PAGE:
How to Grow Spider Plants in Water

Spider plants are an excellent indoor house plant, and by growing baby spider plants in water you can increase your numbers of them, easily and cheaply.

Research carried out by NASA found that after 24 hours, spider plants had removed a very large percentage of both carbon monoxide and nitrogen dioxide from the air in the tests they carried out, so greatly improving the air quality.

Along with this, they are remarkably hard to kill, as noted by Caring for Houseplants, so are ideal both for those just starting out in keeping indoor house plants and for those whose thumbs aren’t particularly green.

Although spider plants are relatively inexpensive to buy, money can be saved by growing the baby spider plants yourself. The initial plant has to be bought, but once in good conditions and reasonably grown, this plant will give off many babies, which can either be left on the parent plant for decoration or can be transplanted and grown into separate plants.

Growing spider plants in water

Separating the Baby Spider Plants from the Parent

To separate the babies from the parent, all you need is a pair of scissors. Snip just above the base of the baby spider plant on the stem from which it is growing from.

Try not to cause too much damage to the parent plant, or to the baby plant — you want both to survive! Once separated from the parent spider plant, the baby spider plant is ready to be grown in water.

Growing Baby Spider Plants in Water

After separating the baby from the adult, it is important to ensure that the baby spider plant will get enough nutrients it needs to survive. All garden centers will stock some form of liquid plant food, and some will stock formulas for stimulating root growth. These can be very useful in the growing of baby spider plants but are not essential.

The baby spider plant then needs to be suspended in water – enough so that it’s root base is submerged, but not so much that the plant will rot. The water should have the liquid plant food added to it, so to supply the baby spider plant with the nutrition it needs to initially survive.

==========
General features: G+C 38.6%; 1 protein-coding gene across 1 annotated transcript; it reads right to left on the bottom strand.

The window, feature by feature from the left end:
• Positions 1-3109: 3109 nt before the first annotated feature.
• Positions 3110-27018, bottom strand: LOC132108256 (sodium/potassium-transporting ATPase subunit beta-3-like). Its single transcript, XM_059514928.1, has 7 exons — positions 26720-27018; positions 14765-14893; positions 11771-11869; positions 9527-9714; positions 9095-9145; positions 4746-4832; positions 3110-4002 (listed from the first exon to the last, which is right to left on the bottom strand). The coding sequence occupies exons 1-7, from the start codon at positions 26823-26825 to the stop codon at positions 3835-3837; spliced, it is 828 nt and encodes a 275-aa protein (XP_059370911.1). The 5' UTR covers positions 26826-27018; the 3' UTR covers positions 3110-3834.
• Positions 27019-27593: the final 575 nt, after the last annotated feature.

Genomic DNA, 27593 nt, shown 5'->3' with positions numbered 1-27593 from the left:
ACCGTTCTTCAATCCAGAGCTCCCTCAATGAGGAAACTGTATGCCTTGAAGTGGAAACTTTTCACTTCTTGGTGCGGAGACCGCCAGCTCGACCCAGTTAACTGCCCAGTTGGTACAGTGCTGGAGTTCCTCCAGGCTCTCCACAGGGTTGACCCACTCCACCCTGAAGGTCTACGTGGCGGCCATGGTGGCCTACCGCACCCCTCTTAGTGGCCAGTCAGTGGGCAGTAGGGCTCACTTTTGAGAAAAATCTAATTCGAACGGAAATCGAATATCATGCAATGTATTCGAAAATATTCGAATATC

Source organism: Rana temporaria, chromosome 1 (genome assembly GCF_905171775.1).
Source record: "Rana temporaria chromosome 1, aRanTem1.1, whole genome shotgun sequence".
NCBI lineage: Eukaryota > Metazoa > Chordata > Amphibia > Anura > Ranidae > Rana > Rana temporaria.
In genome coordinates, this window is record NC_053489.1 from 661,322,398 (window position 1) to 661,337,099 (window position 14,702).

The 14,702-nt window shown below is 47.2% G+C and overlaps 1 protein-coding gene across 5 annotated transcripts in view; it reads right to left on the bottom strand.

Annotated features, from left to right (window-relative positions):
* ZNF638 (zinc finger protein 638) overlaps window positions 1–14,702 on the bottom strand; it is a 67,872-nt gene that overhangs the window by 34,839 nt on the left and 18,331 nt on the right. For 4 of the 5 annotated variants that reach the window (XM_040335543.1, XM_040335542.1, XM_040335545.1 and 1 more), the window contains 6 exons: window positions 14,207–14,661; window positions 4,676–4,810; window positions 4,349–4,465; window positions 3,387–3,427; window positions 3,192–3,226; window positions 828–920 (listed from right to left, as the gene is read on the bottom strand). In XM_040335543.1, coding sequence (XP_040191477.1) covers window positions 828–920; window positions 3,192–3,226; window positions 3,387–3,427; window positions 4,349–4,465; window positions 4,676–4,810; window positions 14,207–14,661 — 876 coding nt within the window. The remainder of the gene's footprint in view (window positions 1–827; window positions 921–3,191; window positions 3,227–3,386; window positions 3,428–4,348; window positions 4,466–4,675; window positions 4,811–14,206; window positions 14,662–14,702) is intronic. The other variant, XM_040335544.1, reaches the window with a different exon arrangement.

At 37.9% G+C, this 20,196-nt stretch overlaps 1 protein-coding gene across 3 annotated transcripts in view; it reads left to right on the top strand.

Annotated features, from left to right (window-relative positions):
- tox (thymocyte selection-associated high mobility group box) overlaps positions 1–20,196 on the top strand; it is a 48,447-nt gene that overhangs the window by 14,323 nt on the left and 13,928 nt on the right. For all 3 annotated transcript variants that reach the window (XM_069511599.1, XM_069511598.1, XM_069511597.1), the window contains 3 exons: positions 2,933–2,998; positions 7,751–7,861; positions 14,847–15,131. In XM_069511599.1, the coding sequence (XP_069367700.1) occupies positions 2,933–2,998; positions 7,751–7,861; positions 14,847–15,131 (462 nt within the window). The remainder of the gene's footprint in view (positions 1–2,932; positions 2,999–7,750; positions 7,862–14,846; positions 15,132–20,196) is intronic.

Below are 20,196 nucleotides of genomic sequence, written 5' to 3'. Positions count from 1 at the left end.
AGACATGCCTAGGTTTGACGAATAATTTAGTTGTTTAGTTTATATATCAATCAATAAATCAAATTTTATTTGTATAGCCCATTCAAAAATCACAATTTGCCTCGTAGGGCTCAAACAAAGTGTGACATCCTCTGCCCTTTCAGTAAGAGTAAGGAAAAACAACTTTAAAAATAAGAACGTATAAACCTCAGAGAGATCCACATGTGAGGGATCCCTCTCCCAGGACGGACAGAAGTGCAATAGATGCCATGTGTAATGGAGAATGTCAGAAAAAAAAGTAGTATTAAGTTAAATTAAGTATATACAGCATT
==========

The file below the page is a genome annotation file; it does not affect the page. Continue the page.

I have found that using the trays sold holding plant plugs are very useful for this, and also provide the support for the spider plant to keep its leaves upright. Move your baby spider plant to a location where it will receive partial sun, and leave it.

Within a week, you should notice that roots are beginning to form.

Once the roots have reached between an inch or two in length, it is safe to transfer the spider plant into a pot. The transition from water to soil can be a shock to some plants, but most are able to adapt with no problems.

What to Do with Your New Spider Plants

Congratulations! You now have several new spider plants! By growing your own spider plants, you can increase the number of indoor house plants you have within your own home, but we all reach a limit!

There comes a time where window space is running low, so the question asked is, what can I do with my spider plants now?

The baby spider plants can be left on the adult spider plant to add to its beauty — and don’t worry, no matter how many times you collect babies to grow, more will continue to grow on the parent – or you can carry on growing the baby spider plants in water.

Spider plants make a great gift to family and friends, as they improve the air quality, and look great. They are also very easy to sell at car boot sales due to their constant popularity, and can even be sold online! (Though don’t expect to make a fortune out of them.)

Spider plants make a beautiful addition to any home, and by growing the baby spider plants yourself, you can save money whilst increasing the number of spider plants you have, provide charming gifts for family and friends, or even earn a little money.

Growing spider plants can be an enjoyable pastime, and is a hobby taken up by many people looking to improve the air quality and appearance of their home, without having to spend a great deal of money.

How to grow spider plants in water
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